Chennai: The Indian space agency on February 25 will put into orbit, seven foreign satellites including an Indo-French collaborative satellite SARAL and thus earn the much wanted and required revenue.
"The launch of the Polar Satellite Launch Vehicle-C20 (PSLV-C20) is currently fixed for the evening of February 25," sources in the Indian Space Research Organisation (ISRO) told IANS.
"The rocket will blast off from the Sriharikota rocket launch centre (around 80km from Chennai) carrying seven satellites, totally weighing around 700kg," a source in ISRO said.
According to ISRO, the rocket is expected to escape the earth`s gravitational force at around 6pm and inject the satellites in sun synchronous orbit (SSO) at around 785km.
Officials told IANS that assembly of satellites began Thursday afternoon and is expected to be completed by Friday night.
After mating the satellites with the rocket, a full system check - rocket and satellites - will be carried out before fixing the heat shield, the protective gear that safeguards the satellites against damages when the rocket crosses the atmosphere.
The launch window will be open February 22-25. During the 59 hour countdown, the systems will be checked and the rocket will be fueled.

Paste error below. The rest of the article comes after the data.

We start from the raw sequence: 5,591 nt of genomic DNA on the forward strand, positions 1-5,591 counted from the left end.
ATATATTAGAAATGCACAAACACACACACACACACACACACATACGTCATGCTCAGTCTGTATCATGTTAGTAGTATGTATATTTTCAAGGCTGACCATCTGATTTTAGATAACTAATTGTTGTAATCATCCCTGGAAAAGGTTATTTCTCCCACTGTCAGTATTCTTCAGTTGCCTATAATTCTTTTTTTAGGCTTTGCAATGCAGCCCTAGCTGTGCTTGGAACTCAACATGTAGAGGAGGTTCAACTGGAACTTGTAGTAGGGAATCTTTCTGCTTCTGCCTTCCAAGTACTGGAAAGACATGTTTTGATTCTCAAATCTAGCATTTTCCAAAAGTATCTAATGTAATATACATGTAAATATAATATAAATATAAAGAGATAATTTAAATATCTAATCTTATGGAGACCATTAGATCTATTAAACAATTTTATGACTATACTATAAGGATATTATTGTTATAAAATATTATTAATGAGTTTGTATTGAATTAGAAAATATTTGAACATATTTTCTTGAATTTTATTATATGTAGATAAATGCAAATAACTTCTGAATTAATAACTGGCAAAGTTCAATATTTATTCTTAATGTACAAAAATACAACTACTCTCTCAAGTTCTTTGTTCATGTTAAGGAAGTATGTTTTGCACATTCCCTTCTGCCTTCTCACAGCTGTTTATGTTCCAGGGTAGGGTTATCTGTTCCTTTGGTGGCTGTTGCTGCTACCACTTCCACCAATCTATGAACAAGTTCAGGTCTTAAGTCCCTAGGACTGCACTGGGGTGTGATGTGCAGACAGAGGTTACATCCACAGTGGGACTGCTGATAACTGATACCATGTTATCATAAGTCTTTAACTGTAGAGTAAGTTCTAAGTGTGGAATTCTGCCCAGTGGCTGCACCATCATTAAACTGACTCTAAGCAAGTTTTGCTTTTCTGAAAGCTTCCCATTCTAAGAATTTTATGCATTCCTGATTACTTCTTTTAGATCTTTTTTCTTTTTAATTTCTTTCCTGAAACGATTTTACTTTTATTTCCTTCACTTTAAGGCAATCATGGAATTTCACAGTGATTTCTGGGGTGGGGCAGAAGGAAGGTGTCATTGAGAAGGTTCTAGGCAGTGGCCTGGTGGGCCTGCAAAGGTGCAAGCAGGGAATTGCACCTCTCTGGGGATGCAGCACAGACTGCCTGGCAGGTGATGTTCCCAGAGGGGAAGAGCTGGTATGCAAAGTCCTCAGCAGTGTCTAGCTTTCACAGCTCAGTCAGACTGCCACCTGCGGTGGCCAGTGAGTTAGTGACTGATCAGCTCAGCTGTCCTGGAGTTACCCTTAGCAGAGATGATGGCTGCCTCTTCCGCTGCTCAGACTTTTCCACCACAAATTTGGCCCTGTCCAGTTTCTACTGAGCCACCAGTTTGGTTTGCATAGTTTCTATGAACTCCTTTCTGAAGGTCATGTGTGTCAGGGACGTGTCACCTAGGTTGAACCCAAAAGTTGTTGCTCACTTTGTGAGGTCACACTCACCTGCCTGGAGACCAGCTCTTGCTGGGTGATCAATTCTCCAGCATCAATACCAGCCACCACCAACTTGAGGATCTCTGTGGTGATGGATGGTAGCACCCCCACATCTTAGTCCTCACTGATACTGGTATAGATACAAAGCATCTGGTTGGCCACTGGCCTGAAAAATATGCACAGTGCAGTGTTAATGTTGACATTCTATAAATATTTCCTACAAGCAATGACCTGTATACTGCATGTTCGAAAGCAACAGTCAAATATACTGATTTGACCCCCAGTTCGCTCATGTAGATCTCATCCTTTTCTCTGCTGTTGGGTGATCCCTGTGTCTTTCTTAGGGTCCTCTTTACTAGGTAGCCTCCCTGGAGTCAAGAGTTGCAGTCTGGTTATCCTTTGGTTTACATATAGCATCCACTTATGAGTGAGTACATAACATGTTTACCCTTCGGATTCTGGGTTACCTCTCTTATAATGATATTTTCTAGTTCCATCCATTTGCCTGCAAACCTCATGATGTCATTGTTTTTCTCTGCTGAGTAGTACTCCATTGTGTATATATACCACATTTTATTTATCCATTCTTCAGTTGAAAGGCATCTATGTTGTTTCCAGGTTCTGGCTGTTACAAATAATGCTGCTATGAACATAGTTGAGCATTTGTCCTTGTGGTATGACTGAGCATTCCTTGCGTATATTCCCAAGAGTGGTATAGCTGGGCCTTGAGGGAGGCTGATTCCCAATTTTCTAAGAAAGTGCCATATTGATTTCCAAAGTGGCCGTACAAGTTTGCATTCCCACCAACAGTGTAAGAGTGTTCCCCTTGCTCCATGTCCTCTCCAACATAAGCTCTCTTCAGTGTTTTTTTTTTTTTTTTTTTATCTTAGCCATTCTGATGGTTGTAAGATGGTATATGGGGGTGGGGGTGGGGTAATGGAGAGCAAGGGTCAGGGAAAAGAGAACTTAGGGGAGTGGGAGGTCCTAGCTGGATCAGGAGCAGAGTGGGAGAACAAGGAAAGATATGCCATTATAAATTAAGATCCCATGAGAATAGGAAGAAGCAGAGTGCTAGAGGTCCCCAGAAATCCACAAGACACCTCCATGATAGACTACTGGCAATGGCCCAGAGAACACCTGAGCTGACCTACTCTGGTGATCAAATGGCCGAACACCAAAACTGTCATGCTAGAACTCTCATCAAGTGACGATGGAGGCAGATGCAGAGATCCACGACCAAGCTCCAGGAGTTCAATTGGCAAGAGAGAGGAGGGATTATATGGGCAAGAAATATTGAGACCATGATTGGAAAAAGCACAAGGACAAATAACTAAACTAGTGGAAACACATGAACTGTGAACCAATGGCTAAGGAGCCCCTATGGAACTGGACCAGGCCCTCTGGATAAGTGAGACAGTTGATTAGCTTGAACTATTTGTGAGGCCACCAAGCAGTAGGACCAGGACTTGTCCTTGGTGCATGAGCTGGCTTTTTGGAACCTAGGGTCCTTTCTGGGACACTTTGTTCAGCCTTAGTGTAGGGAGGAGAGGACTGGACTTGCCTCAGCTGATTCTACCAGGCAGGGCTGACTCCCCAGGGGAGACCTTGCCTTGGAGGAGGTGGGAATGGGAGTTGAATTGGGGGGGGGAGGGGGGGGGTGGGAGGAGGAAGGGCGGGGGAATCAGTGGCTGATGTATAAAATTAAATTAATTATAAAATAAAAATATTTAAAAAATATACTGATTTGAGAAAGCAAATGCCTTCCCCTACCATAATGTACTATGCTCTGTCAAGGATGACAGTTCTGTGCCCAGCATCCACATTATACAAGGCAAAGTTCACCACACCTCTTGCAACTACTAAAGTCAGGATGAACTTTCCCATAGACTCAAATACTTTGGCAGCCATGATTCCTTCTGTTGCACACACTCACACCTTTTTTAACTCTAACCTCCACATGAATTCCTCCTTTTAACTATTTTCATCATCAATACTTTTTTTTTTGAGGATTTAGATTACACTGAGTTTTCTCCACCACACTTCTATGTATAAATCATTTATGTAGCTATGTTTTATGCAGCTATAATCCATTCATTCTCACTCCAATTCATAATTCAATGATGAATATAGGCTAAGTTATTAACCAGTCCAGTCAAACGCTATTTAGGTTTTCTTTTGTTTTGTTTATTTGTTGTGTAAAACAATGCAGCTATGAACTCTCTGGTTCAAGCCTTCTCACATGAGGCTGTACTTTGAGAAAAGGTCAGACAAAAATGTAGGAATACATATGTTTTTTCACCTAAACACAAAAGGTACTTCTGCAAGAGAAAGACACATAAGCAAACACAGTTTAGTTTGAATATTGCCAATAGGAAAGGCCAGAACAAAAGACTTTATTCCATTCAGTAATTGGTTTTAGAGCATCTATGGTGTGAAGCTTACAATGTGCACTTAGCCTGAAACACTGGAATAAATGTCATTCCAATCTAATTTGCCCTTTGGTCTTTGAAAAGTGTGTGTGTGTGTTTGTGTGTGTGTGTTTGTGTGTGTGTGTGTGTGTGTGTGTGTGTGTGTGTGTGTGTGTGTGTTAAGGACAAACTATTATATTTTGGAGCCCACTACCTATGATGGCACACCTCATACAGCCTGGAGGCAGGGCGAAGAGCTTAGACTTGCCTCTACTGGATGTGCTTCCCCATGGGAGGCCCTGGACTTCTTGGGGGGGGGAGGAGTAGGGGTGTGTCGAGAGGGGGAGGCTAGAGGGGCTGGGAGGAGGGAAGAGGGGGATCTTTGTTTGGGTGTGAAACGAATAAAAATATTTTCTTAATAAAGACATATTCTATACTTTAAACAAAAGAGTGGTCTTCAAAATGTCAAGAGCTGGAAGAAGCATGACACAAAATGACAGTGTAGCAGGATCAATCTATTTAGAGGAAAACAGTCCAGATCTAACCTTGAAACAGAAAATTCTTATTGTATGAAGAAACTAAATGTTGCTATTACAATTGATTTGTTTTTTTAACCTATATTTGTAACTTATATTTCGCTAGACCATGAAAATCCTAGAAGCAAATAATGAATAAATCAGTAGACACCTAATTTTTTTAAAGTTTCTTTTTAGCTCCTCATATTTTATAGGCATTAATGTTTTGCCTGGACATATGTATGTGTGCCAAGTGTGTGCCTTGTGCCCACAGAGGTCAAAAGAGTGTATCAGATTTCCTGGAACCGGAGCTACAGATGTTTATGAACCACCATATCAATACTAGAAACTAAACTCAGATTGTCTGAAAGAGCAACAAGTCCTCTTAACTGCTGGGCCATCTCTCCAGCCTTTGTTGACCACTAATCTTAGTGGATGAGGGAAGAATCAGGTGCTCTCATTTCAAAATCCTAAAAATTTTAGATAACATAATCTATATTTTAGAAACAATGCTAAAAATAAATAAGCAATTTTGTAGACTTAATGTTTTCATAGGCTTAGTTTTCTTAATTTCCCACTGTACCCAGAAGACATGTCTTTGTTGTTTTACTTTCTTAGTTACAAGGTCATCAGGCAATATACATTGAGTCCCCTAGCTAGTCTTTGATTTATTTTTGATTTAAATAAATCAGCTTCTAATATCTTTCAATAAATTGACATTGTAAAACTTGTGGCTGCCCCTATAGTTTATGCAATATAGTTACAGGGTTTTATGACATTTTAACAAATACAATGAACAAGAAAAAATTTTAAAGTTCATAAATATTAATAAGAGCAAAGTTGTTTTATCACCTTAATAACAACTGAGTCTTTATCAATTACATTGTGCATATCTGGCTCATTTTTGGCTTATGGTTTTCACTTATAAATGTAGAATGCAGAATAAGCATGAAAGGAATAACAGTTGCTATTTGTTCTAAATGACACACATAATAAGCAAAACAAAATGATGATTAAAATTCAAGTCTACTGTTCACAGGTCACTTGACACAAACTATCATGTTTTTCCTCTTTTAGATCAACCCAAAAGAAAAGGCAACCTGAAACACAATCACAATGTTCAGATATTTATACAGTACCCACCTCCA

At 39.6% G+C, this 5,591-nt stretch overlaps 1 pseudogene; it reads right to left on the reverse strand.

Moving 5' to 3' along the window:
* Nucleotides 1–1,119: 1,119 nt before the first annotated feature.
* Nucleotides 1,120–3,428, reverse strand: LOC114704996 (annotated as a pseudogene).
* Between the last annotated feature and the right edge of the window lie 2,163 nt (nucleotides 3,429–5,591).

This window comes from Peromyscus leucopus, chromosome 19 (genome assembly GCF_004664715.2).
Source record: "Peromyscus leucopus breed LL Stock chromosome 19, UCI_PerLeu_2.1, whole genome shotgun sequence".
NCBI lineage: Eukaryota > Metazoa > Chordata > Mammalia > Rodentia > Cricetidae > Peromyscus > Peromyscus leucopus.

Speaking about SARAL (Satellite for ARGOS and ALTIKA), Indian officials said the French gave the two payloads - ARGOS and ALTIKA) while ISRO provided satellite bus (satellite frame) and built the satellite.
"The data generated by SARAL will be shared by France and India whereas the other five satellites would be launched on commercial basis," an ISRO official told IANS.
The SARAL will carry an Altimeter (ALTIKA) for studying the sea surface heights and ARGOS payload, which is a satellite based data collection platform.
Interestingly, PSLV-C20 will sling into orbit two Canadian satellite NEOSSat (Near Earth Object Space Surveillance Satellite), the world`s first space telescope designed by Canadian Space Agency (CSA) and Sapphire satellite built by MacDonald, Dettwiler and Associates (MDA).
According to CSA, the satellite NEOSSat will detect and track asteroids and satellites circling the globe every 100 minutes and scanning space near the Sun to pin point otherwise almost invisible asteroids.
The satellite will also be useful in tracking resident space objects including space debris.
On the other hand Sapphire will look for resident space objects that includes functioning satellites and space debris circling between 6,000km and 40,000km above the earth.
The other four satellites to be carried by PSLV-C20 are BRITE and UniBRITE (both Austria), STRAND (Britain) and AAUSAT (Denmark).